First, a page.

The static data are adopted from the standard WRF geographic dataset. The land cover for domains 1 and 2 is based on USGS (United States Geological Survey) classification and includes lakes. For the innermost domain the land cover information is based on the CORINE Land Cover (Büttner, 2014) dataset of the European Union, reclassified according to the USGS classes. The elevation data for the 100 m grid are derived from the Advanced Spaceborne Thermal Emission and Reflection Radiometer global digital elevation model (ASTER GDEM, version 2).
Noah-MP provides different options for the computation of groundwater discharge and surface runoff (infiltration excess), but only WRF-Hydro enables the simulation of lateral hydrological processes such as the overland routing of surface runoff and channel (discharge) routing. A short description of the most relevant model details for this study is provided below. Further information about technical features and standard model physics options are given in Gochis et al. (2016), while Sect. 2.4.4 describes the specific improvements made to the original model in order to fit with the specific features of the complex topography of this study area.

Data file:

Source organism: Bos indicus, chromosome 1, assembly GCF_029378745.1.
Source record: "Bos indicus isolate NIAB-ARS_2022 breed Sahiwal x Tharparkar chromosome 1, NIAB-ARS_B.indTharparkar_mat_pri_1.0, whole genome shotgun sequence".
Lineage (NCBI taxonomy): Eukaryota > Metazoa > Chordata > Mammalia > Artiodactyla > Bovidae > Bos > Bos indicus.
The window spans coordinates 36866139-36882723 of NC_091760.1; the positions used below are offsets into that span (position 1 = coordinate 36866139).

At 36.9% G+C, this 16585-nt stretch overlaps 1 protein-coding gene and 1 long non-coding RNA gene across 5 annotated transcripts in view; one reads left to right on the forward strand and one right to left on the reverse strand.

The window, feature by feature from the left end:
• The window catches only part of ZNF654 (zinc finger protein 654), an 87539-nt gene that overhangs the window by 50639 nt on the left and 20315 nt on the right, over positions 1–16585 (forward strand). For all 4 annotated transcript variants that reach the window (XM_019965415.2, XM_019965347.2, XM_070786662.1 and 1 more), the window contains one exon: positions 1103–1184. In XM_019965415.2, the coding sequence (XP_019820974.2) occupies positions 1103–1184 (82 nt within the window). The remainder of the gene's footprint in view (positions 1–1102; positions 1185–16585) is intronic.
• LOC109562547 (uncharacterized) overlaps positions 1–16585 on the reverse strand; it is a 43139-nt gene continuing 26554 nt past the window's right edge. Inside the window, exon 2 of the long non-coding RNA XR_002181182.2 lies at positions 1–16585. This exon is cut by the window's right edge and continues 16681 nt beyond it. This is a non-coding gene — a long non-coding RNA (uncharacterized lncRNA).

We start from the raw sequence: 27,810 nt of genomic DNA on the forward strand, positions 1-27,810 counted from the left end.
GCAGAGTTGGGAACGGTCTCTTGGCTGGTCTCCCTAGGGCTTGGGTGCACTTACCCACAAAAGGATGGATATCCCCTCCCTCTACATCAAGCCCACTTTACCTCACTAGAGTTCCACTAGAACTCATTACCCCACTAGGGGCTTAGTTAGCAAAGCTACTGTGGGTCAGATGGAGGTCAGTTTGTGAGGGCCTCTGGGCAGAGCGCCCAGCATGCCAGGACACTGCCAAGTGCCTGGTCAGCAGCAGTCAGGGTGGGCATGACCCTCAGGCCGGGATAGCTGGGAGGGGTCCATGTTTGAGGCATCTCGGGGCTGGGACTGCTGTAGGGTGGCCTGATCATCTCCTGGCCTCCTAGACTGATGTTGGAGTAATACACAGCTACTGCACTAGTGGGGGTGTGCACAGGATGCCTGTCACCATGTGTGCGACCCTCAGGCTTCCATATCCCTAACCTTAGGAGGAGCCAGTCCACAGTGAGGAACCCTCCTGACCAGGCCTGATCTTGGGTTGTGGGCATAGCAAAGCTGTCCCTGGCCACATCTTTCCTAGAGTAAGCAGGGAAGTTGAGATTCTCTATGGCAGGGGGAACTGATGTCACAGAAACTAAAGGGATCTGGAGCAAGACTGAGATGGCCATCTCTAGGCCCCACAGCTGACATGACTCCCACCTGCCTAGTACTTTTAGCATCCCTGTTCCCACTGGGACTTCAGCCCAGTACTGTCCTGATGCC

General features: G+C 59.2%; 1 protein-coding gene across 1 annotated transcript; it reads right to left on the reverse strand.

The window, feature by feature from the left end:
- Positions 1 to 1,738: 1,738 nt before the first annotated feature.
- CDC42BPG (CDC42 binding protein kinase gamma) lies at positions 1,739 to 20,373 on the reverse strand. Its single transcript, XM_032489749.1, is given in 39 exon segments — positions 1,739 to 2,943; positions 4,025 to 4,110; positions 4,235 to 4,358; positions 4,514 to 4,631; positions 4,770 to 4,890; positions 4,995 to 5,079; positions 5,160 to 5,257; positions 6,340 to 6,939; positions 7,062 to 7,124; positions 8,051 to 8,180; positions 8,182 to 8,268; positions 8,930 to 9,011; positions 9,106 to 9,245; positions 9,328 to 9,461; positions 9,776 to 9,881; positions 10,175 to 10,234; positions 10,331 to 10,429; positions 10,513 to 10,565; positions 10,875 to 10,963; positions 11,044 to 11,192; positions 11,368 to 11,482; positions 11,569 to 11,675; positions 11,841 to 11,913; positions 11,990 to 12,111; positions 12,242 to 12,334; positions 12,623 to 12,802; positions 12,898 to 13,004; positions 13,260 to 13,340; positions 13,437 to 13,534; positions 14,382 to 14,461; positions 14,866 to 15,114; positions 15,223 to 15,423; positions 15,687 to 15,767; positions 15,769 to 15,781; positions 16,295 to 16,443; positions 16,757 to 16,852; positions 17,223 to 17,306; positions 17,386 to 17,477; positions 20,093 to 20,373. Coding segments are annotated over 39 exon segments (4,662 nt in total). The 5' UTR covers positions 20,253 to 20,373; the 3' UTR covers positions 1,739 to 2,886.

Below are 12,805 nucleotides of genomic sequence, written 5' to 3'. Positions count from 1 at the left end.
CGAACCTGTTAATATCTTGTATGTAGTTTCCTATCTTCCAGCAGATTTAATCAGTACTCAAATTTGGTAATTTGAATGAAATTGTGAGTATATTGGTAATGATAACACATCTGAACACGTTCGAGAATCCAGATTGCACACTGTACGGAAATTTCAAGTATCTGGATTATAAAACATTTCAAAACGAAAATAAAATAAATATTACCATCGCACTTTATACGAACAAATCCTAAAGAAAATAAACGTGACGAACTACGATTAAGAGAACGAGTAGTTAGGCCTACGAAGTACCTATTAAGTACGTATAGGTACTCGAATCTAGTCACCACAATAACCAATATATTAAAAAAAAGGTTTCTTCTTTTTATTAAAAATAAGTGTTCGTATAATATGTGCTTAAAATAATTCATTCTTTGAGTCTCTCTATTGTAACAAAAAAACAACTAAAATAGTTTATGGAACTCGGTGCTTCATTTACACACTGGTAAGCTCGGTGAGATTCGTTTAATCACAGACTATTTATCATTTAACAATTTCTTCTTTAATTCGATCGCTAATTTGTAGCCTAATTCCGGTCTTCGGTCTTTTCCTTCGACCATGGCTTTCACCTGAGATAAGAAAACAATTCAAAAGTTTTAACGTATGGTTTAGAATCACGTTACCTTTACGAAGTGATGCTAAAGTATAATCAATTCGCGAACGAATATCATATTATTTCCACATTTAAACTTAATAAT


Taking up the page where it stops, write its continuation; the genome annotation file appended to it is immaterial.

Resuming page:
In the WRF-Hydro modeling system only subsurface and surface overland flow routing are allowed to directly affect atmosphere dynamics (i.e., only these processes are fully coupled). After every LSM loop, a subgrid disaggregation loop (Gochis and Chen, 2003) is run prior to the routing of saturated subsurface and surface water, in order to achieve the desired spatial refinement (from 1 km to 100 m) for the two-state-variable infiltration excess and soil moisture content. At this stage, linear subgrid weighting factors are assigned for preserving the subgrid soil moisture and infiltration excess spatial variability structures from one model time step to the next. Then, subsurface lateral flow is calculated, using the method suggested by Wigmosta et al. (1994) and Wigmosta and Lettenmaier (1999) within the Distributed Hydrology Soil Vegetation Model (DHSVM). The water table depth is calculated according to the depth of the top of the highest (i.e., nearest to the surface) saturated layer. Finally, overland flow routing also accounts for the possible exfiltration from fully saturated grid cells and is achieved through a fully unsteady, explicit, finite-difference, diffusive-wave approach similar to that of Julien et al. (1995) and Ogden (1997). In this study the steepest descent method is used with a time step of 6 s. After the execution of the routing schemes, the fine-grid values are aggregated back to the native land surface model grid.